And this implies, it is absorbed by the skin, albeit poorly.  It also means that if any is ingested by accident you will be ill.  If we now use the eHealthme web site and the Adverse Drug Reports submitted by doctors to the FDA and SEDA, we find the following:

Most common Permethrin side effects:

  • Breathing Difficulty in Permethrin (37 reports)
  • Chest Pain in Permethrin (32 reports)
  • Campbell De Morgan Spots in Permethrin (32 reports)
  • Drug Exposure During Pregnancy in Permethrin (27 reports)
  • Rash Maculo-papular in Permethrin (26 reports)
  • Drug Ineffective in Permethrin (23 reports)
  • Paraesthesia in Permethrin (22 reports)
  • Nausea in Permethrin (22 reports)
  • Cholecystitis Chronic in Permethrin (15 reports)
  • Blister in Permethrin (15 reports)

 Most common side effects by gender  :

Female

Male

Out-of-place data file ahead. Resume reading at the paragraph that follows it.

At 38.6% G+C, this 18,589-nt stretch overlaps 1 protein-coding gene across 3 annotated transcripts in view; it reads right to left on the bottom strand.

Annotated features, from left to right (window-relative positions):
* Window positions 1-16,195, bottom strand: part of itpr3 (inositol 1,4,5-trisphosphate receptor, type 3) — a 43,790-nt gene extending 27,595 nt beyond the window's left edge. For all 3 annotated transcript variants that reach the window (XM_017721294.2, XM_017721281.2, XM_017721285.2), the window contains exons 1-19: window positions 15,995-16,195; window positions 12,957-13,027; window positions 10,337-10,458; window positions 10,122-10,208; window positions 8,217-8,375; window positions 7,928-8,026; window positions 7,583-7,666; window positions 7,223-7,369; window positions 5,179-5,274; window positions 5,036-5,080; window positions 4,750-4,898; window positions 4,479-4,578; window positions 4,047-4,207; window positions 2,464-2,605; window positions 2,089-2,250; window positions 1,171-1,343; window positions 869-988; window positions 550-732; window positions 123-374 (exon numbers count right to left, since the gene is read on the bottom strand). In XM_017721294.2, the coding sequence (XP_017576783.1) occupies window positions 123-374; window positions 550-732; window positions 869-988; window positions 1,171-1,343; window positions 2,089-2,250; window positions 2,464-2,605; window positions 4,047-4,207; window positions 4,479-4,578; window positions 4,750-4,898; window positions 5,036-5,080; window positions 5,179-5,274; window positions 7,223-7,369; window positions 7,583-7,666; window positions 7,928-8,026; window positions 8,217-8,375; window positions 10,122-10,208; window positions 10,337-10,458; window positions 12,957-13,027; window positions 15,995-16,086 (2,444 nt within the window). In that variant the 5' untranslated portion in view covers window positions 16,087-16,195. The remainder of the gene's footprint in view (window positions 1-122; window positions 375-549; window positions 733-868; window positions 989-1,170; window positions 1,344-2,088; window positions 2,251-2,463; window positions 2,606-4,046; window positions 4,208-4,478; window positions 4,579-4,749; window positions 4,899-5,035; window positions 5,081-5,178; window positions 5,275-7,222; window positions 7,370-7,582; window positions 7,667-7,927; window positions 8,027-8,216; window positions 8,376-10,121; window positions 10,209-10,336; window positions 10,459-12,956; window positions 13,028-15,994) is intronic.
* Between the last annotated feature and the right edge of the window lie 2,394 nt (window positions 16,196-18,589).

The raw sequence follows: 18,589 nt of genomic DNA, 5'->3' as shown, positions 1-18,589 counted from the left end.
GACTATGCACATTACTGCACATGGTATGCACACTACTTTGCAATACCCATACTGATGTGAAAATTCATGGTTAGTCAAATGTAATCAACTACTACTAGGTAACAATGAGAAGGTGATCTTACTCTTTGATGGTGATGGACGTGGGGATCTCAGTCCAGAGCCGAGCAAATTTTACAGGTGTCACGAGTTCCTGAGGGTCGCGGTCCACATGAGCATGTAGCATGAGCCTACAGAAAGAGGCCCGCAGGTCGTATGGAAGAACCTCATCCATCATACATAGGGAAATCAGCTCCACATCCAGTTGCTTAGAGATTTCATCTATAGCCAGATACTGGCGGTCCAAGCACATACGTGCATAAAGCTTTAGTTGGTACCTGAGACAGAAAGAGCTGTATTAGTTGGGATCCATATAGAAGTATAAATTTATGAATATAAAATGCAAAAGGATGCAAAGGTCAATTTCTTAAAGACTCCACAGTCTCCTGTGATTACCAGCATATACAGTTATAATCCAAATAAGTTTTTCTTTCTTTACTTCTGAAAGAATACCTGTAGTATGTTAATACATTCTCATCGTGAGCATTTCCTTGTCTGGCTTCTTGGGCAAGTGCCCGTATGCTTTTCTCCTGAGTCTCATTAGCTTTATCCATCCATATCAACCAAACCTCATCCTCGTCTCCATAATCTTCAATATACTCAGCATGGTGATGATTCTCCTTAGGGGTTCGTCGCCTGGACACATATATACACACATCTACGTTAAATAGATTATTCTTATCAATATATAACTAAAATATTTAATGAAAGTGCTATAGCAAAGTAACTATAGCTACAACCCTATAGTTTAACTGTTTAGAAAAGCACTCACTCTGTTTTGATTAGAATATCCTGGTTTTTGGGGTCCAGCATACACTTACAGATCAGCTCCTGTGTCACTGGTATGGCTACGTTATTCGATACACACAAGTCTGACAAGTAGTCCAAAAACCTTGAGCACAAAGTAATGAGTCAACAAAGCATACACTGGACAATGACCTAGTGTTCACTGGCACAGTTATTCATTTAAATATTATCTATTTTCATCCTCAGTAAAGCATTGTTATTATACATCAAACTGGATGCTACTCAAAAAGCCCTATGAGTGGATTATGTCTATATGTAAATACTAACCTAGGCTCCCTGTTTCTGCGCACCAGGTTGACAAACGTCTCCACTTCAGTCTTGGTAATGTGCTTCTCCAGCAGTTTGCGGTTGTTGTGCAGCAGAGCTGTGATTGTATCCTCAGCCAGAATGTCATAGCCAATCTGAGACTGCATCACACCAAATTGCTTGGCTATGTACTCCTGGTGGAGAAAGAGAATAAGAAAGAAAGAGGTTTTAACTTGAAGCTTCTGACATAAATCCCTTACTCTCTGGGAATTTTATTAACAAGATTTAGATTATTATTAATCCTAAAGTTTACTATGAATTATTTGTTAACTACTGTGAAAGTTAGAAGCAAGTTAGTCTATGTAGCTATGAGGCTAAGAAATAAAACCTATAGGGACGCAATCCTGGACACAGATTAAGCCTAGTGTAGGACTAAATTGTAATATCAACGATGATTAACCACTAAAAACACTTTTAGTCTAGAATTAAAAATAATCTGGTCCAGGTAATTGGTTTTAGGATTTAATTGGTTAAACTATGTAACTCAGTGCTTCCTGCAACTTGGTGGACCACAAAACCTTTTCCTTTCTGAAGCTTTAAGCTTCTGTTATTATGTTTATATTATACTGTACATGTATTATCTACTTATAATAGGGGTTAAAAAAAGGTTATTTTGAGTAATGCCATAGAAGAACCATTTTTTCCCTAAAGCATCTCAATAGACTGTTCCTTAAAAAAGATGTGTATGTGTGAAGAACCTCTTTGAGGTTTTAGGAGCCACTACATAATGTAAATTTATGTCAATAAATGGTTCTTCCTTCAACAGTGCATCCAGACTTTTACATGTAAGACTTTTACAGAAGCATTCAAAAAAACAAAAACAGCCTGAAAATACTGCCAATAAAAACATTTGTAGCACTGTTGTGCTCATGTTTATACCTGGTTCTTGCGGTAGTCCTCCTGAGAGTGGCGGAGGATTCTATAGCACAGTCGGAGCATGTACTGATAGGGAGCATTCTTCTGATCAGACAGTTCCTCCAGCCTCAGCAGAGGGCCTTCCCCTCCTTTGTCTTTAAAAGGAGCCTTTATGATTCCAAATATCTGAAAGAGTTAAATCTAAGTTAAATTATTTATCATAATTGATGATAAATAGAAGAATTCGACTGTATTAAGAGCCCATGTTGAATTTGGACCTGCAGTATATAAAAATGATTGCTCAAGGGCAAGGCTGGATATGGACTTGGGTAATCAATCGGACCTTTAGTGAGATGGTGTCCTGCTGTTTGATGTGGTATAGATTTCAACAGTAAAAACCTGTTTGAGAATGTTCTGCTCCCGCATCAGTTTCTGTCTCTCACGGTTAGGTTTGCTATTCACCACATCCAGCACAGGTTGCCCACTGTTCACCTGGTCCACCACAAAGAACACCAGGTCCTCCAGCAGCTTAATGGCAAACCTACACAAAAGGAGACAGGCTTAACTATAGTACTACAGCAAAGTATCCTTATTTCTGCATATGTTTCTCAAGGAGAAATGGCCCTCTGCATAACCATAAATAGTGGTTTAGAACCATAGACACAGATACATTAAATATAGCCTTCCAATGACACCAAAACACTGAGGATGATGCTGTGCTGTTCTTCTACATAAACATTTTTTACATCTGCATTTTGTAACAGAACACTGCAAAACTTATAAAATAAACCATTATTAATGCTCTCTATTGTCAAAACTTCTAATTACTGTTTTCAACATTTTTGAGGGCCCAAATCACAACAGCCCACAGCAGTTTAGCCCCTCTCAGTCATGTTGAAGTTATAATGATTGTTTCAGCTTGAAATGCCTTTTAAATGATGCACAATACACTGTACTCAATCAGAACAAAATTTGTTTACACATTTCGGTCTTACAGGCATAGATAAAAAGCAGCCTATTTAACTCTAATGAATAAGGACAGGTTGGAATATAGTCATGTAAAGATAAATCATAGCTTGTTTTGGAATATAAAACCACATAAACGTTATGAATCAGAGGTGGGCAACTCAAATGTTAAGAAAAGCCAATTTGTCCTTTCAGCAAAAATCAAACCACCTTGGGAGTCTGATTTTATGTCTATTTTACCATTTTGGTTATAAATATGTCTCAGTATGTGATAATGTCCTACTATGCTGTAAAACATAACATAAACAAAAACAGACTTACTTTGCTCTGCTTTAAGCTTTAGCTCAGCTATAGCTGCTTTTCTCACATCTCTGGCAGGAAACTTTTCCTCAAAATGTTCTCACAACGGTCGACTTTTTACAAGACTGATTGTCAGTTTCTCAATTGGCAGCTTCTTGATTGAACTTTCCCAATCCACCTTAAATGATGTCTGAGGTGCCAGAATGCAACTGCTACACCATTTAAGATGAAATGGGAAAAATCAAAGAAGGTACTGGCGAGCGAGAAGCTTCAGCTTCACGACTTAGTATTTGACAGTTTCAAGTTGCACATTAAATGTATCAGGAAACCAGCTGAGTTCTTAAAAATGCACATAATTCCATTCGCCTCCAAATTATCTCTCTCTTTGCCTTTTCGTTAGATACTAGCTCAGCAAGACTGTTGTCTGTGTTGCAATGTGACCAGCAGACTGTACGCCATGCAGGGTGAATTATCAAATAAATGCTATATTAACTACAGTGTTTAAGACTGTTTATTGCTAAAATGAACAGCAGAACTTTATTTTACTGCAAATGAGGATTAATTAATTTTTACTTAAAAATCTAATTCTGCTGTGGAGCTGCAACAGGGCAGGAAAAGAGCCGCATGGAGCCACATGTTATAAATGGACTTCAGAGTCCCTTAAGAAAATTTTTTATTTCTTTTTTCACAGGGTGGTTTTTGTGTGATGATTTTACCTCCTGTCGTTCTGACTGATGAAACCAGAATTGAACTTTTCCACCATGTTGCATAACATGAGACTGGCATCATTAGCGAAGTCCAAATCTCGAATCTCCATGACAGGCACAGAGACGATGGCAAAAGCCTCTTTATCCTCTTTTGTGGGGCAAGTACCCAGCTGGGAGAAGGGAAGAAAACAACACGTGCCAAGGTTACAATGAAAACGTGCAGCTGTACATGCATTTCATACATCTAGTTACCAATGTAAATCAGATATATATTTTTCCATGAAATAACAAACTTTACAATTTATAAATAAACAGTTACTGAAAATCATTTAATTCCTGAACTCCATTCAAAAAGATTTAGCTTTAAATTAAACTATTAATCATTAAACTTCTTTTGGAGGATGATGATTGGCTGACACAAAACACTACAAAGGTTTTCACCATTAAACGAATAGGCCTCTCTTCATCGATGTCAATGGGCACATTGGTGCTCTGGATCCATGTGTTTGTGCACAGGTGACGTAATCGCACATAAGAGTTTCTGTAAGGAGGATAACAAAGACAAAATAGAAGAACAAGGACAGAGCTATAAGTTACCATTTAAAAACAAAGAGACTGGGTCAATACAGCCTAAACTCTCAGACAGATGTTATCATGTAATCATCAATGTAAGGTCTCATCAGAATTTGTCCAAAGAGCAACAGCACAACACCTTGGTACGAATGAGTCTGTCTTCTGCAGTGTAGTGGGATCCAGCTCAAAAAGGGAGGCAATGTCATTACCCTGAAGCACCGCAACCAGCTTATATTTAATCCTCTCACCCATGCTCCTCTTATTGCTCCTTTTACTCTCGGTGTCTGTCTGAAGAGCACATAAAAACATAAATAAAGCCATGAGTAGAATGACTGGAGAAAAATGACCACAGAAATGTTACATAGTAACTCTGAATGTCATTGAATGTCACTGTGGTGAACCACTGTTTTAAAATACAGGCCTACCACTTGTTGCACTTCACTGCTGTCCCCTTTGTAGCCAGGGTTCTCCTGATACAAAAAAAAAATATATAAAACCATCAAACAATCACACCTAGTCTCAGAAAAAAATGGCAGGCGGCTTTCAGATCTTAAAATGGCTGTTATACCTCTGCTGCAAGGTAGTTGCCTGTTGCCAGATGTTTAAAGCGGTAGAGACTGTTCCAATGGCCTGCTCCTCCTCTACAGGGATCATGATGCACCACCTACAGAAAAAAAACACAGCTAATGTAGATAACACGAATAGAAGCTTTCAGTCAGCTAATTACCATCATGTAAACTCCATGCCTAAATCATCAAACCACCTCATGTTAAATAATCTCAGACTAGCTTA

Drug Exposure During Pregnancy

Death

Campbell De Morgan Spots

Chest Pain

Rash Maculo-papular

Oedema Peripheral

Nausea

Campbell De Morgan Spots

Dyspnoea

Dyspnoea

Cholecystitis Chronic

Angina Unstable

Abdominal Pain

Myocardial Infarction

Cholelithiasis

Drug Ineffective

Pregnancy With Injectable Contraceptive

Hypersensitivity

Talipes

Leukocytoclastic Vasculitis

 

 Other pharmaceuticals

Crotamiton -  is a drug that is used as a scabicidal. It is a prescription lotion based medicine that is applied to the whole body and is applied 2 to 3 times, with a 24-hour delay in between applications, after which the patient is asked to take a shower no sooner than after 48 hours. “Use near the eyes, or breaks in the skin, must be avoided”. The mechanism of action of crotamiton is unknown, however it is toxic to the scabies mite.

Lindane - Lindane, also known as gamma-hexachlorocyclohexane, (γ-HCH), gammaxene, and Gammallin organochlorine that has been used both as an agricultural insecticide and as a pharmaceutical treatment for lice and scabies.  Lindane is a neurotoxin.  In humans, lindane affects the nervous system, liver and kidneys, and may well be a carcinogen. “It is unclear whether lindane is an endocrine disruptor.”

Wikipedia